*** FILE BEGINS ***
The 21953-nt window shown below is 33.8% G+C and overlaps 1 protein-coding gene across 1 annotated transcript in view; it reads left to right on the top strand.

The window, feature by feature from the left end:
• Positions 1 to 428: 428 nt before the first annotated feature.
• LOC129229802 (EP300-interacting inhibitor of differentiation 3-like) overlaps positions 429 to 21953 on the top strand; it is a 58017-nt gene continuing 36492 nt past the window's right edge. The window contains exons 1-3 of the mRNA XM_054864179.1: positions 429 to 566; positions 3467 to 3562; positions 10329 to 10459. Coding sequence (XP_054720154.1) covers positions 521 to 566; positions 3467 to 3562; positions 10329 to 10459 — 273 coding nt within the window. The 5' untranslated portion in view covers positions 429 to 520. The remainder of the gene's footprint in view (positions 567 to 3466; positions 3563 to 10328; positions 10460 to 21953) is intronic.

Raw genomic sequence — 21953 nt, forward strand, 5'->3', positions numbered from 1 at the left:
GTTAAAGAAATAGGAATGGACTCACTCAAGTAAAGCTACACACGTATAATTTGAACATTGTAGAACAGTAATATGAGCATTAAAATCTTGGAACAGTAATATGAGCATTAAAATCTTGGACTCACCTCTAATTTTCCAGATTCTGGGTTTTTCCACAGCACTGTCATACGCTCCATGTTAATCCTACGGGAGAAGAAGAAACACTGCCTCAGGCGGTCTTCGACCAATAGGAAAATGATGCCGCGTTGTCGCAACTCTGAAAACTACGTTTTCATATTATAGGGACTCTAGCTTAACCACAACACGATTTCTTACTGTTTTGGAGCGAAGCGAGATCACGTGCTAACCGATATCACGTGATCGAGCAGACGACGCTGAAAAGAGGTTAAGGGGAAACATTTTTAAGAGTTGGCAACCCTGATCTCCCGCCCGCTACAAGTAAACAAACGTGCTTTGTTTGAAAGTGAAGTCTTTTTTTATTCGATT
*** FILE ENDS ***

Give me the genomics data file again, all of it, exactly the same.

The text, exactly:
The 21953-nt window shown below is 33.8% G+C and overlaps 1 protein-coding gene across 1 annotated transcript in view; it reads left to right on the top strand.

The window, feature by feature from the left end:
• Positions 1 to 428: 428 nt before the first annotated feature.
• LOC129229802 (EP300-interacting inhibitor of differentiation 3-like) overlaps positions 429 to 21953 on the top strand; it is a 58017-nt gene continuing 36492 nt past the window's right edge. The window contains exons 1-3 of the mRNA XM_054864179.1: positions 429 to 566; positions 3467 to 3562; positions 10329 to 10459. Coding sequence (XP_054720154.1) covers positions 521 to 566; positions 3467 to 3562; positions 10329 to 10459 — 273 coding nt within the window. The 5' untranslated portion in view covers positions 429 to 520. The remainder of the gene's footprint in view (positions 567 to 3466; positions 3563 to 10328; positions 10460 to 21953) is intronic.

Raw genomic sequence — 21953 nt, forward strand, 5'->3', positions numbered from 1 at the left:
GTTAAAGAAATAGGAATGGACTCACTCAAGTAAAGCTACACACGTATAATTTGAACATTGTAGAACAGTAATATGAGCATTAAAATCTTGGAACAGTAATATGAGCATTAAAATCTTGGACTCACCTCTAATTTTCCAGATTCTGGGTTTTTCCACAGCACTGTCATACGCTCCATGTTAATCCTACGGGAGAAGAAGAAACACTGCCTCAGGCGGTCTTCGACCAATAGGAAAATGATGCCGCGTTGTCGCAACTCTGAAAACTACGTTTTCATATTATAGGGACTCTAGCTTAACCACAACACGATTTCTTACTGTTTTGGAGCGAAGCGAGATCACGTGCTAACCGATATCACGTGATCGAGCAGACGACGCTGAAAAGAGGTTAAGGGGAAACATTTTTAAGAGTTGGCAACCCTGATCTCCCGCCCGCTACAAGTAAACAAACGTGCTTTGTTTGAAAGTGAAGTCTTTTTTTATTCGATT